For those living in the United States, there is a good chance that waking up each morning includes small paws walking across the bed or a cold, wet nose to the hand. According to a 2017–18 National Pet Owners Survey conducted by the American Pet Products Association (APPA), 68 percent of US households own a pet; this equates to 84.6 million homes. And, while dogs and cats remain the most popular choices, horses, birds, fish, reptiles, and other animals are on the charts, too.
Americans cherish their pets. The APPA estimates that in the United States, $72.1 billion will be spent on pet expenditures this year (up from $69.5 billion in 2017). These expenses include food, supplies, over-the-counter medicine, veterinary care, live animal purchases, and other services.
It is not just about spending habits. The ways in which pets interact with their owners on a daily basis show what pivotal positions they hold, and how today, people treat their pets the way they might treat another person. The New York Times reports that 70 percent of pet owners say they sometimes sleep with their pets, 65 percent buy Christmas gifts for their pets, 23 percent cook special meals for their pets, and 40 percent of married women with pets say they get more emotional support from their pets than from their spouses.
In the beginning
This bond between pets and their owners was not always so similar to the relationships humans have with each other. According to Bayer, a life science company, the human-animal bond has evolved for more than 15,000 years, and it began as a working relationship. Animals provided protection and service to people; this could have been while hunting, farming, or performing other tasks necessary for day-to-day life. Dogs would track and herd. Cats usually lived outside, and would hunt and kill rodents that, otherwise, could spread disease and damage food or other materials.
Animals also served people during wartime. The United States Army Medical Department Journal (AMDJ) mentions cavalry horses, sentry dogs, carrier pigeons, and even mascots as common historical military roles for animals. According to AMDJ, these animals not only provided protection; they also could offer stress relief and a sense of pride to their human counterparts.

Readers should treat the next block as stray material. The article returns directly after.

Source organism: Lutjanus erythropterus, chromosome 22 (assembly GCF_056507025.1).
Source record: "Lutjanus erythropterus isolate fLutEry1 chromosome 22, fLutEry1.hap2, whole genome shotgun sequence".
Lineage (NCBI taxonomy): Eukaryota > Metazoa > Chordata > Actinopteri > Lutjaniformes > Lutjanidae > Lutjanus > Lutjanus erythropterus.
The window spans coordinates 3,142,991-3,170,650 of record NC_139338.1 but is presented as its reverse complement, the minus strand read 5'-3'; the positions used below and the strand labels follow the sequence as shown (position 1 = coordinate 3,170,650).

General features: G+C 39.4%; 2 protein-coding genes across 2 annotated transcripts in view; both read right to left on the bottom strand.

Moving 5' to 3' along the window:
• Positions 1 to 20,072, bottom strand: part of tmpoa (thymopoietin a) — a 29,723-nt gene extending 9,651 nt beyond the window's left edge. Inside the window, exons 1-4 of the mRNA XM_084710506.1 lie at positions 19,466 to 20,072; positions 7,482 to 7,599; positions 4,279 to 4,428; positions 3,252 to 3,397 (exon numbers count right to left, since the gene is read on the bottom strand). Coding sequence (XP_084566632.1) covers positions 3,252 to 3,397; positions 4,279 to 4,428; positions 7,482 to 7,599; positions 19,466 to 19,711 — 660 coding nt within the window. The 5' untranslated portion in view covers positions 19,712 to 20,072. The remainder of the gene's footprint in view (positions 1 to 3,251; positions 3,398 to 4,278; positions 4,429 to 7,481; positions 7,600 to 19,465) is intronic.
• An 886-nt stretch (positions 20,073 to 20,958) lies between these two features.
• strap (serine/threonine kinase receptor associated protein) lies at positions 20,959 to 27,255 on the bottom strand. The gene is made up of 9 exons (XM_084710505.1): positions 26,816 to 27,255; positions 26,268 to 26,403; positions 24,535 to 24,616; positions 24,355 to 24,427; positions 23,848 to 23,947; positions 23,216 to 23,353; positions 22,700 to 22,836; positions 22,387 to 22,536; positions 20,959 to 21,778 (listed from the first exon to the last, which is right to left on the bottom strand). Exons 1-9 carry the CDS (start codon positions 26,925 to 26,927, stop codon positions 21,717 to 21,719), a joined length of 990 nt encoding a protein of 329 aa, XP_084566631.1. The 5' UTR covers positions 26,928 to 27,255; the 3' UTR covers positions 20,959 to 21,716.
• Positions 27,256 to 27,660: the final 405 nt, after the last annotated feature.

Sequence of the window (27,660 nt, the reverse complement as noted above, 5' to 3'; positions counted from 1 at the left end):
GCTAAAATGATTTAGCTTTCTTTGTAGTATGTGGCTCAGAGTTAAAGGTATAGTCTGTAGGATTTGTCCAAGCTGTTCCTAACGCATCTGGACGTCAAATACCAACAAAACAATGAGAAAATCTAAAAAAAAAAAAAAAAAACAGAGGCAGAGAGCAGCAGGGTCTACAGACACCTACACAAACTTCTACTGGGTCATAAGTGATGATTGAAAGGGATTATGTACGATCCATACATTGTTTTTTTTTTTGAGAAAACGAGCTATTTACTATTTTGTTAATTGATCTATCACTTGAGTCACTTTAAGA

Pets, humans, and their health together
It is easy to overlook the human-animal bond as a one-way street. Pets need their owners to meet their basic needs of food, water, shelter, and welfare. But, humans can gain a different kind of wellbeing from their companion animals. Research shows that pets can lower blood pressure, reduce stress, raise blood oxytocin levels, and, in some cases, may reduce direct pain. According to Bayer, people living with dogs are 15 percent less likely to die from heart disease.
Pets also can offer benefits for other human health challenges. The elderly respond well to companion animals. According to Bayer, diseases like depression, coronary conditions, and dementia can be exacerbated by loneliness. By interacting with companion animals, elderly people can experience positive mental and physical effects. Similar results can occur in children during emotional, cognitive, social, and behavioral development.
Today’s working and production animals
The human-animal bond can be observed in a variety of settings. Working animals, especially, are known for their relationships with their human handlers. Emotional support, therapy, and service animals provide comfort, offer security, and perform daily tasks to help their owners through life. Animals can be an important part of the healing process for people who experience abuse or trauma including veterans who have served during wartime.
Animals can provide other services, too. Some farmers station peacocks to watch over their land and livestock. Law enforcement depends on canines to track and capture suspects and identify bombs and narcotics. The US Navy’s combat dolphins detect underwater mines and the presence of enemy swimmers, while the Marines have used mules in a variety of missions by transporting weapons, ammunition, and other supplies through difficult terrains.
The human-animal bond also is observed in production animal populations. Farmers, ranchers, caretakers, and veterinarians develop bonds with the livestock under their care. This bond, while different, is just as strong, and is tied directly to the human capacity for empathy; it allows them to provide the animals with the best quality of life.
Human-animal bond in the future
As the human-animal bond has evolved throughout time, it makes sense to think that it will continue to develop as the relationships people share with different animals also change. The health benefits of owning companion animals and interacting with different types of working animals are making major impacts in the lives of many people.
As this bond continues to strengthen, newer areas of health focus, such as grieving the loss of a companion animal, will continue to gain traction. The same is true for production animals. As veterinarians and researchers continue to learn more about animal welfare and health standards, and as the agricultural industry shifts, new research and protocols will be instituted that optimize these relationships between humans and livestock.
This is especially true within the context of One Health, a concept that describes the wellness of humans, animals, and the environment as permanently tied together. While much of the past and current conversation regarding One Health centers on zoonotic disease and animal reservoirs, smaller companion animals and the role they play in physical, mental, and societal health is becoming more topical. As scientists continue to gain more knowledge about the health benefits of the human-animal bond, that bond may continue to change.